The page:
Prepared for Anything
“Yeah, that’s right,” I said. “We’re heading into dangerous country, so be prepared for anything. Bye.”
I grinned, listening to the frantic squawks that came through the phone as I hung up. If Stretch Wheenie wanted to say anything else, he would have to wait until tomorrow, when I would pick him up and drag him off to the untamed wilderness.
I sat down at my computer and was in the middle of playing a game of computerized Scrabble when an email from Stretch popped up. It read, ‘Matt, I didn’t get to ask you why the country we’re heading into is so dangerous.’
I thought for a bit, and then typed out a reply. Stretch, it is dangerous for us because we are going there.
Chuckling at my genius reply, I hit the send button and promptly shut off the computer.
I was planning to go into the mountains to look for a lost cave that some careless person had mislaid. Counting on Stretch to bring all the survival, cooking, and rain gear, I packed light, simply bringing a water bottle, a flashlight, a knife, and some food, plus the clothes I was wearing.
In the morning I was awakened by my sadistic alarm clock, which I had set for eight o’clock. It decided to go off at six o’clock instead, so I gave it a good wallop. Groaning and cracking my joints, I hauled myself out of bed. When I was thoroughly woken up, which required approximately ten milliliters of solid caffeine, I grabbed my pack and headed out the door.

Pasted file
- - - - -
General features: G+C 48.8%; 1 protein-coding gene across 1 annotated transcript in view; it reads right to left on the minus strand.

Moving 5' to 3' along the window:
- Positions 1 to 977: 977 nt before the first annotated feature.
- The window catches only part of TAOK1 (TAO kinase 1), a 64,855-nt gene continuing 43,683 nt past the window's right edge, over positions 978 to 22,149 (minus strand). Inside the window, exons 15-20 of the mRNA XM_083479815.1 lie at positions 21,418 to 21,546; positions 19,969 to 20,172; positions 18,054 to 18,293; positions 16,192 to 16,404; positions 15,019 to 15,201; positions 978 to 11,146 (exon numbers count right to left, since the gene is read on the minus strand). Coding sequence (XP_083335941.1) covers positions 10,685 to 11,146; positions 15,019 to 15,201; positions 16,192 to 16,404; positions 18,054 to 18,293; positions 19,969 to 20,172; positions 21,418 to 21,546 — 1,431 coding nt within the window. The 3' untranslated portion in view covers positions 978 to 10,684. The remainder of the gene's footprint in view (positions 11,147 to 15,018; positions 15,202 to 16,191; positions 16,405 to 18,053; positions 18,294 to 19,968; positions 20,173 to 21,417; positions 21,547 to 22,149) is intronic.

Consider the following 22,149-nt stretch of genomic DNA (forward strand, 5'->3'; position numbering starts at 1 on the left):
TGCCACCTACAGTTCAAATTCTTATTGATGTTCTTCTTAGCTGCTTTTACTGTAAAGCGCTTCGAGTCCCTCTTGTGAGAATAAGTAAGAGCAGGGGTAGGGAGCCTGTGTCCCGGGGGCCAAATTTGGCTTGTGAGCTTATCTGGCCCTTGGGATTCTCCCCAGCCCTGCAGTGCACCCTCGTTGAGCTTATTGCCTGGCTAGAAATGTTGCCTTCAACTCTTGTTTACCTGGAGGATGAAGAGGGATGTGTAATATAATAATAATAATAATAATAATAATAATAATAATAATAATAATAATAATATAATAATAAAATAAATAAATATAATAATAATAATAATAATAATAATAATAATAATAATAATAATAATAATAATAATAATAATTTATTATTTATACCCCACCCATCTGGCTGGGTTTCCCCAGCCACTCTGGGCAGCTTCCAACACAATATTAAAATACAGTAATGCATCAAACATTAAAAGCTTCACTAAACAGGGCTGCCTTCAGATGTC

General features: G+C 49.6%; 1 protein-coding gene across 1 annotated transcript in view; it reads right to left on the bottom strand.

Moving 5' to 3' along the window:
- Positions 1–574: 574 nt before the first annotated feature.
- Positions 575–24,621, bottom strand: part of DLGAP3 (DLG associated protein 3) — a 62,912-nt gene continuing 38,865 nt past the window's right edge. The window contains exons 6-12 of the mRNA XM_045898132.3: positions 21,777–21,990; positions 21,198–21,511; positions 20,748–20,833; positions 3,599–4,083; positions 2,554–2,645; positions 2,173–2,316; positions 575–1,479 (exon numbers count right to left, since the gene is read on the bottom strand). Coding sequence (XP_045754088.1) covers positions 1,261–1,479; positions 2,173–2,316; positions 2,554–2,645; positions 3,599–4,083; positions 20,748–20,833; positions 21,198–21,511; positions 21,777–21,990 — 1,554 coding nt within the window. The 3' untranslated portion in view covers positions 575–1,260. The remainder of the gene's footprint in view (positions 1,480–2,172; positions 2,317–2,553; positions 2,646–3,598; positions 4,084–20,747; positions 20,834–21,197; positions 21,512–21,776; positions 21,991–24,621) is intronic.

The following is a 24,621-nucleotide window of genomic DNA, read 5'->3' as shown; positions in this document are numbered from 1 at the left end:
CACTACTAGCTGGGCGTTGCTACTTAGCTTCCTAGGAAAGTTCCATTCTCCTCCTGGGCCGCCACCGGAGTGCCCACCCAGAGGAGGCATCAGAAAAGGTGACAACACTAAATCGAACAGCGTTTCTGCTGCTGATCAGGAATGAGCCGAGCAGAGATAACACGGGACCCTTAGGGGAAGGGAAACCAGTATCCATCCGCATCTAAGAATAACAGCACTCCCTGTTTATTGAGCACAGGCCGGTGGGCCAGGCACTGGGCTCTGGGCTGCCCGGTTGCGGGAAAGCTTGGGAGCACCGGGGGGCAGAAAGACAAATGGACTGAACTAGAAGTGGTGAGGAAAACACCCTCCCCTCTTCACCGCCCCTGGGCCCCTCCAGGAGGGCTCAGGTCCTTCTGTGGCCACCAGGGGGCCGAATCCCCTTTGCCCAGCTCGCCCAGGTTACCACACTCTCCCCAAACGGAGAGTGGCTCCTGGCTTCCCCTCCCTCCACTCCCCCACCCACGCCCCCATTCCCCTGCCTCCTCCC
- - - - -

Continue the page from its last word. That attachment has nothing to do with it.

Stretch was only a little angry at being awakened by a truck horn at six-thirty. I could tell because he threatened nothing worse than to slash my tires. If I had woken him up two hours earlier, he probably would have threatened to slash my throat.
Stretch’s demeanor was somewhat improved after I treated him to a gourmet breakfast of hash browns and sausage at Greasy Hank’s. I was going to mention where I was taking him while we were in the restaurant, but figured it would be safer to tell him when we were at least ten miles from his house.
The drive to the wilderness was quiet and uneventful, except for one minor incident where both rear tires of my truck slipped out over the edge of a large pothole. I had all wheel drive, thankfully, but that didn’t stop Stretch from shrieking like a little girl.
“Will you stop your screaming?” I asked as I switched into four-wheel-drive mode.
“Me?” Stretch shrieked. “You’re screaming just as loud as I am, maybe even louder!”
“Maybe I am,” I replied, watching the front tires peel out like crazy. “But you’re screaming like a little girl, while I’m screaming like a man.”
"You're literally screaming at a higher pitch than me, Matt."
When we were safely away from the pothole, Stretch asked where we were going.
“Oh, I thought we’d go on an expedition to find the cave that someone mislaid up here in the mountains.”
“Sounds like fun. What general area is it supposed to be in?”
“I believe it’s up on Cougar Mountain,” I replied.
Stretch looked at me with horror and dread written all over his face, his beady little eyes bugged out in terror. “C-C-Cougar Mountain?” he spluttered.